Threat of Censorship Grows in Malaysia

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August 14, 1998

His Excellency Dato' Seri Dr. Mahathir Mohamad
Prime Minister
Jabatan Perdana Menteri
Jalan Dato' Onn
Kuala Lumpur 50502
Malaysia

 

Your Excellency:

The Committee to Protect Journalists (CPJ) is deeply disturbed by Information Minister Mohamed Rahmat's announcement on August 9 that he plans to impose new rules and restrictions that would allow the government to more closely monitor the movements of foreign journalists in the country.

Foreign journalists working in Malaysia are already required to register with the Home Ministry in order to obtain a work permit. They also must provide the Information Ministry with details about their personal and professional background, as well as information about their employer, before obtaining a press pass. While the minister did not reveal the specifics of his proposal, he did make his intentions clear by saying, "If there is negative and bad news, we will then know who is responsible. . . . We are not preventing them, but we want to know who they are, so that we can resolve any problems that arise."

Rahmat also criticized Malaysians who work for the foreign press, accusing them of disloyalty and warning them "not to resort to slanting reports or write highly speculative reports just to please their employer."

As a nonpartisan organization dedicated to the protection of press freedom worldwide, CPJ is dismayed by the recent trend in Malaysia toward censorship. CPJ sent a letter to Your Excellency on July 15, expressing fear that the July 14 resignation of group editor in chief Johan Jaafar from Malaysia's most influential publishing company, Utusan Melayu Bhd., was the result of intense political pressure, and is part of the government's strategy to suppress independent voices in the country. Just days after Jaafar stepped down from his post, Ahmad Nazri Abdullah, group editor of Malaysia's largest selling daily, Berita Harian, followed suit. Abdullah's resignation prompted parliamentary opposition leader Lim Kit Siang to warn of a crackdown on the local media, charging that the two editors were forced to resign for trying "to promote greater space for independent, investigative, and critical journalism."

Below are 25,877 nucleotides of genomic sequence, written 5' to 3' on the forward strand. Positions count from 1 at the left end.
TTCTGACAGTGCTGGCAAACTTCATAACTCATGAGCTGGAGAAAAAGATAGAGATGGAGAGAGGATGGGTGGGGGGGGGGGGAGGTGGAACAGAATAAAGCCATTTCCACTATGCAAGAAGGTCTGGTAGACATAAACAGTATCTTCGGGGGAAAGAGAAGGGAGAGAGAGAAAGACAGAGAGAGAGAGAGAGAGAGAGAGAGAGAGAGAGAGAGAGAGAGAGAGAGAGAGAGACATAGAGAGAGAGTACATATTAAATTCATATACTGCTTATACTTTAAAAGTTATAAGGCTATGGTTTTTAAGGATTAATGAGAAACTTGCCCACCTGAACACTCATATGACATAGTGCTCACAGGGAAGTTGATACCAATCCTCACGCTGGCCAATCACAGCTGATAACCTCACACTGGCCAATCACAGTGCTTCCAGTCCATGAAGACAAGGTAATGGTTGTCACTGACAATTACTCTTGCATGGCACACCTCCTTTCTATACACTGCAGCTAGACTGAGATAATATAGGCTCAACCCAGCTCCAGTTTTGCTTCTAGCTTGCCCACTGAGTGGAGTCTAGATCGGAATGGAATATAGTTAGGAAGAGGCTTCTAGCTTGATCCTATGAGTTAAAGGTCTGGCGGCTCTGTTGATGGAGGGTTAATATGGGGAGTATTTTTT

While your government has denied any involvement in these affairs, Deputy Information Minister Suleiman Mohamad told local reporters on July 26 that "If the media indulges in activities that threaten political stability or national unity, we will come down hard regardless of whether they are local or foreign." He went on to say that "the local media is kept in check with the Internal Security Act," which allows officials to arrest suspects without trial, and that the government would not hesitate to "black out" foreign news reports that portray the country in a negative light.

CPJ respectfully urges your administration to reconsider its attitude toward the press in Malaysia. While Your Excellency has made statements contemptuous of press freedom-referring to it as the "freedom to tell lies"-we would remind you that economic advancement and democratic reform are possible only through the open exchange of ideas by an uninhibited press. We believe that in cases where journalists knowingly distort the truth, there are sufficient remedies available for redress in civil law.

We look forward to your response.

Yours sincerely,

Ann K. Cooper

Executive Director


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His Excellency Dato' Seri Dr. Mahathir Mohamad
Prime Minister
Jabatan Perdana Menteri
Jalan Dato' Onn
Kuala Lumpur 50502
Malaysia

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